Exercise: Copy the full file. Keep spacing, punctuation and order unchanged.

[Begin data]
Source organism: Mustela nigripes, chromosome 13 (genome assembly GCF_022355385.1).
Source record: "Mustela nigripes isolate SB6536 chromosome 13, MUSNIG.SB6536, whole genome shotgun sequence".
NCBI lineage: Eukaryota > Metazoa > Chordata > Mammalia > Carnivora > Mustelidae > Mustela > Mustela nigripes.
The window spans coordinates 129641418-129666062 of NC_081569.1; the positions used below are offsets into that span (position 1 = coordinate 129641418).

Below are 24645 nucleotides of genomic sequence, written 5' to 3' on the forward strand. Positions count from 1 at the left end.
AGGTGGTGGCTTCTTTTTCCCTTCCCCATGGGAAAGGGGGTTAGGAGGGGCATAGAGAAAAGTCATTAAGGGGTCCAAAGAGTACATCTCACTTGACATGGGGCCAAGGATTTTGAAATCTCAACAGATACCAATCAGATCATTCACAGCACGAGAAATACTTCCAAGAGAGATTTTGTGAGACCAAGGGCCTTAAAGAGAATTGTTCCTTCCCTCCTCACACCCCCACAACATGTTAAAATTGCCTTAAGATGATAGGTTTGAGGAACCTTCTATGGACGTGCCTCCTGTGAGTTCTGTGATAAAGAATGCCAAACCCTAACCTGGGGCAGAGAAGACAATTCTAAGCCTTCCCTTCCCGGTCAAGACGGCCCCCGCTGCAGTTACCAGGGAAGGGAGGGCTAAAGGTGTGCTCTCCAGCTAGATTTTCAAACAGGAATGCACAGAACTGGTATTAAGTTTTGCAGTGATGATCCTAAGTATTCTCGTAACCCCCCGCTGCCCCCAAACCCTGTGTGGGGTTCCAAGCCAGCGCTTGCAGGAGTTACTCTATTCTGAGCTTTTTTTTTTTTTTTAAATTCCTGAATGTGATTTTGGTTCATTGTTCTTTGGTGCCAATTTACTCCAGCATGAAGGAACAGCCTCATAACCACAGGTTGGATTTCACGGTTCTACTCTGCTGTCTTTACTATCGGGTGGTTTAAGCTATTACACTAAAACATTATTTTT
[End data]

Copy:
Source organism: Mustela nigripes, chromosome 13 (genome assembly GCF_022355385.1).
Source record: "Mustela nigripes isolate SB6536 chromosome 13, MUSNIG.SB6536, whole genome shotgun sequence".
NCBI lineage: Eukaryota > Metazoa > Chordata > Mammalia > Carnivora > Mustelidae > Mustela > Mustela nigripes.
The window spans coordinates 129641418-129666062 of NC_081569.1; the positions used below are offsets into that span (position 1 = coordinate 129641418).

Below are 24645 nucleotides of genomic sequence, written 5' to 3' on the forward strand. Positions count from 1 at the left end.
AGGTGGTGGCTTCTTTTTCCCTTCCCCATGGGAAAGGGGGTTAGGAGGGGCATAGAGAAAAGTCATTAAGGGGTCCAAAGAGTACATCTCACTTGACATGGGGCCAAGGATTTTGAAATCTCAACAGATACCAATCAGATCATTCACAGCACGAGAAATACTTCCAAGAGAGATTTTGTGAGACCAAGGGCCTTAAAGAGAATTGTTCCTTCCCTCCTCACACCCCCACAACATGTTAAAATTGCCTTAAGATGATAGGTTTGAGGAACCTTCTATGGACGTGCCTCCTGTGAGTTCTGTGATAAAGAATGCCAAACCCTAACCTGGGGCAGAGAAGACAATTCTAAGCCTTCCCTTCCCGGTCAAGACGGCCCCCGCTGCAGTTACCAGGGAAGGGAGGGCTAAAGGTGTGCTCTCCAGCTAGATTTTCAAACAGGAATGCACAGAACTGGTATTAAGTTTTGCAGTGATGATCCTAAGTATTCTCGTAACCCCCCGCTGCCCCCAAACCCTGTGTGGGGTTCCAAGCCAGCGCTTGCAGGAGTTACTCTATTCTGAGCTTTTTTTTTTTTTTTAAATTCCTGAATGTGATTTTGGTTCATTGTTCTTTGGTGCCAATTTACTCCAGCATGAAGGAACAGCCTCATAACCACAGGTTGGATTTCACGGTTCTACTCTGCTGTCTTTACTATCGGGTGGTTTAAGCTATTACACTAAAACATTATTTTT